Project description:BACKGROUND:Mass treatment with ivermectin is a proven strategy for controlling onchocerciasis as a public health problem, but it is not known if it can also interrupt transmission and eliminate the parasite in endemic foci in Africa where vectors are highly efficient. A longitudinal study was undertaken in three hyperendemic foci in Mali and Senegal with 15 to 17 years of annual or six-monthly ivermectin treatment in order to assess residual levels of infection and transmission and test whether ivermectin treatment could be safely stopped in the study areas. METHODOLOGY/PRINCIPAL FINDINGS:Skin snip surveys were undertaken in 126 villages, and 17,801 people were examined. The prevalence of microfilaridermia was <1% in all three foci. A total of 157,500 blackflies were collected and analyzed for the presence of Onchocerca volvulus larvae using a specific DNA probe, and vector infectivity rates were all below 0.5 infective flies per 1,000 flies. Except for a subsection of one focus, all infection and transmission indicators were below postulated thresholds for elimination. Treatment was therefore stopped in test areas of 5 to 8 villages in each focus. Evaluations 16 to 22 months after the last treatment in the test areas involved examination of 2,283 people using the skin snip method and a DEC patch test, and analysis of 123,000 black flies. No infected persons and no infected blackflies were detected in the test areas, and vector infectivity rates in other catching points were <0.2 infective flies per 1,000. CONCLUSION/SIGNIFICANCE:This study has provided the first empirical evidence that elimination of onchocerciasis with ivermectin treatment is feasible in some endemic foci in Africa. Although further studies are needed to determine to what extent these findings can be extrapolated to other endemic areas in Africa, the principle of elimination has been established. The African Programme for Onchocerciasis Control has adopted an additional objective to assess progress towards elimination endpoints in all onchocerciasis control projects and to guide countries on cessation of treatment where feasible.
Project description:Recently, there has been a shift in onchocerciasis control policy, changing from prevention of morbidity toward elimination of infection. Switching from annual to biannual ivermectin distribution may accelerate progress toward the elimination goals. However, the settings where this strategy would be cost effective in Africa have not been described.An onchocerciasis transmission framework (EpiOncho) was coupled to a disease model in order to explore the impact on disability-adjusted life years averted, program cost, and program duration of biannual ivermectin treatment in different epidemiological and programmatic scenarios in African savannah.While biannual treatment yields only small additional health gains, its benefit is pronounced in the context of the elimination goals, shortening the time frames for and increasing the feasibility of reaching the proposed operational thresholds for stopping treatment. In settings with high precontrol endemicity (and/or poor coverage and compliance), it may not be possible to reach such thresholds even within 50 years of annual ivermectin, requiring adoption of biannual treatment. Our projections highlight the crucial role played by coverage and compliance in achieving the elimination goals.Biannual ivermectin treatment improves the chances of reaching the 2020/2025 elimination goals, potentially generating programmatic cost savings in settings with high precontrol endemicity. However, its benefit and cost are highly sensitive to levels of systematic noncompliance and, in many settings, it will lead to an increase in costs. Furthermore, it may not always be feasible to implement biannual treatment, particularly in hard-to-reach populations. This highlights the continued need for a macrofilaricide.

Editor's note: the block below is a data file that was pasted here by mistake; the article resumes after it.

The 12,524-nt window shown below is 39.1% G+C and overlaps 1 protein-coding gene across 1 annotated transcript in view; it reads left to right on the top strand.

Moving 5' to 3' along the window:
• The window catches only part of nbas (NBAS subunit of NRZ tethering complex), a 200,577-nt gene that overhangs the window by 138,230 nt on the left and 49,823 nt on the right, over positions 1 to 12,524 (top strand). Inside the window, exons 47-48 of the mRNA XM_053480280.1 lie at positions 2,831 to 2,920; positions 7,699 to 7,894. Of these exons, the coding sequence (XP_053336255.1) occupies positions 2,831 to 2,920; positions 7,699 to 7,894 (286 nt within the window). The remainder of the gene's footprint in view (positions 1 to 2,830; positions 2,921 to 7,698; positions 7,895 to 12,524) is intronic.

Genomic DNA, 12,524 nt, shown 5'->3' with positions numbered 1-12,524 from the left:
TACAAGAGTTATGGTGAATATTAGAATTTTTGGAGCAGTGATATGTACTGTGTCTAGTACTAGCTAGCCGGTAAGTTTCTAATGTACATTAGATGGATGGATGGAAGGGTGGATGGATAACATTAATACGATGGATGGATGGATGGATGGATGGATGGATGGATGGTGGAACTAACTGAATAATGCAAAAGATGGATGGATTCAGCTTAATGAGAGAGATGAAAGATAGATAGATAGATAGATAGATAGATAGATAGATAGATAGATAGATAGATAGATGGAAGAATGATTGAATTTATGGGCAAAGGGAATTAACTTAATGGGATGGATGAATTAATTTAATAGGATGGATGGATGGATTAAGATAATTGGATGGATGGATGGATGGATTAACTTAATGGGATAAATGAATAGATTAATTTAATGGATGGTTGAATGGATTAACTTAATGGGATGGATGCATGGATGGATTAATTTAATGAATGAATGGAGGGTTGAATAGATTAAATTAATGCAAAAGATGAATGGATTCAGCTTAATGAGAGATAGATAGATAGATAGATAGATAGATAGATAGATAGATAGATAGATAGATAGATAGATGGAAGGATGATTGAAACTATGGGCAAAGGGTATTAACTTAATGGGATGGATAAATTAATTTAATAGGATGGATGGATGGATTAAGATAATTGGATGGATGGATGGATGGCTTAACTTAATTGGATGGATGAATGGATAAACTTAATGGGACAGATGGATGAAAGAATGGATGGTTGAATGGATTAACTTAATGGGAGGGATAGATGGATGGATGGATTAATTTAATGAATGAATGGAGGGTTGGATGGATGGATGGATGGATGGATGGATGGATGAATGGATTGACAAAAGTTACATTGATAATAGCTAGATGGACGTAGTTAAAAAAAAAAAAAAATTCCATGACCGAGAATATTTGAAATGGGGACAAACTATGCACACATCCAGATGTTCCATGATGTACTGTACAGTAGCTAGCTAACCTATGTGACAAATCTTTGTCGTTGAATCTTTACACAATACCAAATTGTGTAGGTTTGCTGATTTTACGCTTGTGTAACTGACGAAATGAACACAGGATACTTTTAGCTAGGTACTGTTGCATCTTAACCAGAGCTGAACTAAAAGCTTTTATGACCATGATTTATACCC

Project description:<h4>Background</h4>Great strides have been made toward onchocerciasis elimination by mass drug administration (MDA) of ivermectin. Focusing on MDA-eligible areas, we investigated where the elimination goal can be achieved by 2025 by continuation of current practice (annual MDA with ivermectin) and where intensification or additional vector control is required. We did not consider areas hypoendemic for onchocerciasis with loiasis coendemicity where MDA is contraindicated.<h4>Methods</h4>We used 2 previously published mathematical models, ONCHOSIM and EPIONCHO, to simulate future trends in microfilarial prevalence for 80 different settings (defined by precontrol endemicity and past MDA frequency and coverage) under different future treatment scenarios (annual, biannual, or quarterly MDA with different treatment coverage through 2025, with or without vector control strategies), assessing for each strategy whether it eventually leads to elimination.<h4>Results</h4>Areas with 40%-50% precontrol microfilarial prevalence and ?10 years of annual MDA may achieve elimination with a further 7 years of annual MDA, if not achieved already, according to both models. For most areas with 70%-80% precontrol prevalence, ONCHOSIM predicts that either annual or biannual MDA is sufficient to achieve elimination by 2025, whereas EPIONCHO predicts that elimination will not be achieved even with complementary vector control.<h4>Conclusions</h4>Whether elimination will be reached by 2025 depends on precontrol endemicity, control history, and strategies chosen from now until 2025. Biannual or quarterly MDA will accelerate progress toward elimination but cannot guarantee it by 2025 in high-endemicity areas. Long-term concomitant MDA and vector control for high-endemicity areas might be useful.